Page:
I find that if I allow them a treat on occasion then they are less likely to overeat. They get their taste and that's enough for them. If I allow them to have a treat more frequently then they tend to eat more of it at one time. Does that make sense?

I am amazed at how many treats kids eat in a day. My sister is bad for this. She thinks nothing of letting her dd and ds snack of cheesies, store cookies or home made "bad" cookies, dunkaroos, sugar cereals, sugary juices, slurpies and candy. Daily! Her dd is 5 and has 4 cavities and has already had 3 filled. She has numerous health issues. Her ds is always sick, now with scarlet fever, and always looks so awful. She says that she feeds her kids healthy meals (and she does), but they are always snacking of junk. To me a treat is a once a week thing, maybe. It's not everyday and I definatley regulate the type and quantity of any treat.
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Old 04-15-2005, 09:16 PM
 
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cjr wrote: Children will natrually gravitate to the sugar and candy if given the choice and they really don't fully understand the effects that sugar and such has on their little bodies.

You're speaking of your children here, and not all children right? Because I know of many children that do not naturally gravitate to the sugar when given the choice. Mine included

I am amazed at how many treats kids eat in a day. My sister is bad for this. She thinks nothing of letting her dd and ds snack of cheesies, store cookies or home made "bad" cookies, dunkaroos, sugar cereals, sugary juices, slurpies and candy. Daily!

Because our children are in control of what they eat sometimes their day might contain many of these things, and sometimes not. We think nothing of it either.



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Old 04-15-2005, 10:58 PM
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Nope, I mean most children. I was discussing this with a child developement worker with whome I meet with once a month. She organizes a parent/child playgroup weekly and they have parents bring in snacks for all the kids. She said they had to threaten to throw away food if it was not a healthy item and that all cookies and such would not be served. She noticed that 100% of the time the cookies and treats would get eaten while the vegetables and fruit would be left. Once they said no treats the children would start to eat the healthy foods again.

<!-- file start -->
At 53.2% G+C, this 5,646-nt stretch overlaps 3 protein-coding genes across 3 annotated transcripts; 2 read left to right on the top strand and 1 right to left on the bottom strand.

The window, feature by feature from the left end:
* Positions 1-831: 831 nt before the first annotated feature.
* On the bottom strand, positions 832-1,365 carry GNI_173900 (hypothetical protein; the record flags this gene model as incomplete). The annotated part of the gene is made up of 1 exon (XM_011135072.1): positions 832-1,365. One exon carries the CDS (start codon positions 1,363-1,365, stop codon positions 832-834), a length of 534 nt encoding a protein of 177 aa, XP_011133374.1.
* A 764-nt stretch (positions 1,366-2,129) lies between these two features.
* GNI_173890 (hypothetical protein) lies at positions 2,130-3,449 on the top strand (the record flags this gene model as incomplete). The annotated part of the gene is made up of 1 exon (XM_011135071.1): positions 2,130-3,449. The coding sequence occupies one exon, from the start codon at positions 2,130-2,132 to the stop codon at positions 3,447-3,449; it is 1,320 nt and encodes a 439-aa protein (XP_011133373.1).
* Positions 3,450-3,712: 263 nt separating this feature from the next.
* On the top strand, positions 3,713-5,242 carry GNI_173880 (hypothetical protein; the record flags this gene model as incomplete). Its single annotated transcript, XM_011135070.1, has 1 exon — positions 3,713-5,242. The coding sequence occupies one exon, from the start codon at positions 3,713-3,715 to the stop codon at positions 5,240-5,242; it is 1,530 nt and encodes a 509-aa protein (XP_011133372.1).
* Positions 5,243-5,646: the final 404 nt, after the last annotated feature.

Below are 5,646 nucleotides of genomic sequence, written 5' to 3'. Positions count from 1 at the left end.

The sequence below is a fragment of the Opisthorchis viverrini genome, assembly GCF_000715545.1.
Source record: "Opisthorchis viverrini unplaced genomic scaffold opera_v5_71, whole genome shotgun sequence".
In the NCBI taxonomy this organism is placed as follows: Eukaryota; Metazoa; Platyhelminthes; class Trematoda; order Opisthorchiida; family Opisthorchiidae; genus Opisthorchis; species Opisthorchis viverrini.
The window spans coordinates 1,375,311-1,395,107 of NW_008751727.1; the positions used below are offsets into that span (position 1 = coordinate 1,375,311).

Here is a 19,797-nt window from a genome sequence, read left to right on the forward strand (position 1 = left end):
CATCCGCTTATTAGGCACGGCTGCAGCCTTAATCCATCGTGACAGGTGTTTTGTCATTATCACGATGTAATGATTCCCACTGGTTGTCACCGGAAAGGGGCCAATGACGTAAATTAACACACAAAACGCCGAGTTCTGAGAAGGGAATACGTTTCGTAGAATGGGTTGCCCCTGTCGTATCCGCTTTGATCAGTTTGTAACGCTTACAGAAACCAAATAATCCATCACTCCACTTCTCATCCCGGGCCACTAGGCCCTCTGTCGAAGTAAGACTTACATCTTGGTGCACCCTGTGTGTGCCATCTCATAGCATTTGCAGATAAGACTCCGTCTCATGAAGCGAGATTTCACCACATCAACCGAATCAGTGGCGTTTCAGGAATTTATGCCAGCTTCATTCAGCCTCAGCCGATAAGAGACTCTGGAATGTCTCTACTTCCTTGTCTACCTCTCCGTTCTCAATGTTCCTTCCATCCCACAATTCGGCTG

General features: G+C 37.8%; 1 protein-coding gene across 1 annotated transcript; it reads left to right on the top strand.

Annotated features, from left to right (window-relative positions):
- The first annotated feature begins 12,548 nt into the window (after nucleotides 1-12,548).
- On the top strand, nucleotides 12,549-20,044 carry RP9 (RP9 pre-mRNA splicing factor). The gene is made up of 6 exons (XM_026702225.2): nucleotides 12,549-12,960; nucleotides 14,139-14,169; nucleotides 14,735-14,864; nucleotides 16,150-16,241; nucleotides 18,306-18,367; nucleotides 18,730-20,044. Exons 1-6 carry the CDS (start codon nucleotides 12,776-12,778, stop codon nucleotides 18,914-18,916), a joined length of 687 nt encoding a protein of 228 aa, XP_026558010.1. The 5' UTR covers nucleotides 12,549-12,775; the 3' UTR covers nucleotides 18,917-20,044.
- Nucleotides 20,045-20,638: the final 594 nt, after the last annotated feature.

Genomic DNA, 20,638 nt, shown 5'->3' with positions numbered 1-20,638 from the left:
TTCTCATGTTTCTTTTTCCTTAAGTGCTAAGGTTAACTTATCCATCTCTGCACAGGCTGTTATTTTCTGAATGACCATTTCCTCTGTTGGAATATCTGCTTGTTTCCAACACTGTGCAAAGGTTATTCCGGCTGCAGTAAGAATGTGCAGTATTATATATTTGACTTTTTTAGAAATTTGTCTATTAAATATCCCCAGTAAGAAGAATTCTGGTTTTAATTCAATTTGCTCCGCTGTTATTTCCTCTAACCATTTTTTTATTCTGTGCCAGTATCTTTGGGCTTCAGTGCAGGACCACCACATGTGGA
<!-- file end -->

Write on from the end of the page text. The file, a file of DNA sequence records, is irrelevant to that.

It's great that your children choose healthy over not so healthy, but I have met very few kids who do. I also had a dayhome for several years so I have been around many different children. 90% of the children in my dayhome throughout the years were the same too. I personally would never let my children snack on unhealthy foods daily. I am the parent and it's my job to help guide them and if it means limiting the amount of junk they put in their bodies then that's what I will do. I don't limit the healthy foods, just the junk and it's helping my kids realize how they feel when they eat unhealthy foods. It's also helping them to make those great food choices. I do not feel guilty or bad for limiting junk food and processed foods.
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Old 04-15-2005, 11:08 PM
 
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We've always had fairly healthy food in the house, with very limited junk, but when our youngest was born with severe allergies, we had to learn how to really read a label and fully understand it. It's amazing how much crap is in our food!!! Even in "healthy" food, like most granola bars!

That's all it took for us--a real understanding of what we were putting into our bodies, even when we thought we were being careful.

We've never kept soda or juice boxes or twinkies around. When the kids asked for them before ds2 was born, we simply explained why those foods were so bad. No arguments. Maybe a passing pout, nothing more. Now, they don't ask. All of us have gained a much better understanding of how food affects our body.

Now our "junk" includes organic pretzels and carrot sticks. Sunflower seeds. Organic crackers and whole grain breads. Joe's O's. Sunbutter. Sweet potato chips. And the older kids are free to eat all day, anytime. The baby's diet is a little more controlled only because of his allergies. The only commercially prepared foods that are safe are certain kinds of rice cakes and sweet potato chips.

The dyes and the preservatives just aren't good for the other kids anyway. My oldest, age 10, has several activities outside the home and candy seems to be a big, big part of those activities. She'll usually have a piece, but she won't gorge on it and she's noticed that some things, like that red juice, make her stomach hurt anyway. My 5-yr-old ds1 knows that corn syrup and dyes make him spin, so, even when he's at a friend's house, he asks the mom to read labels for him. If he goes to a party at chuck e. cheese, he eats one piece of pizza and none of the cake. And he's never complained about avoiding it. He's learned he just feels better if he doesn't eat it.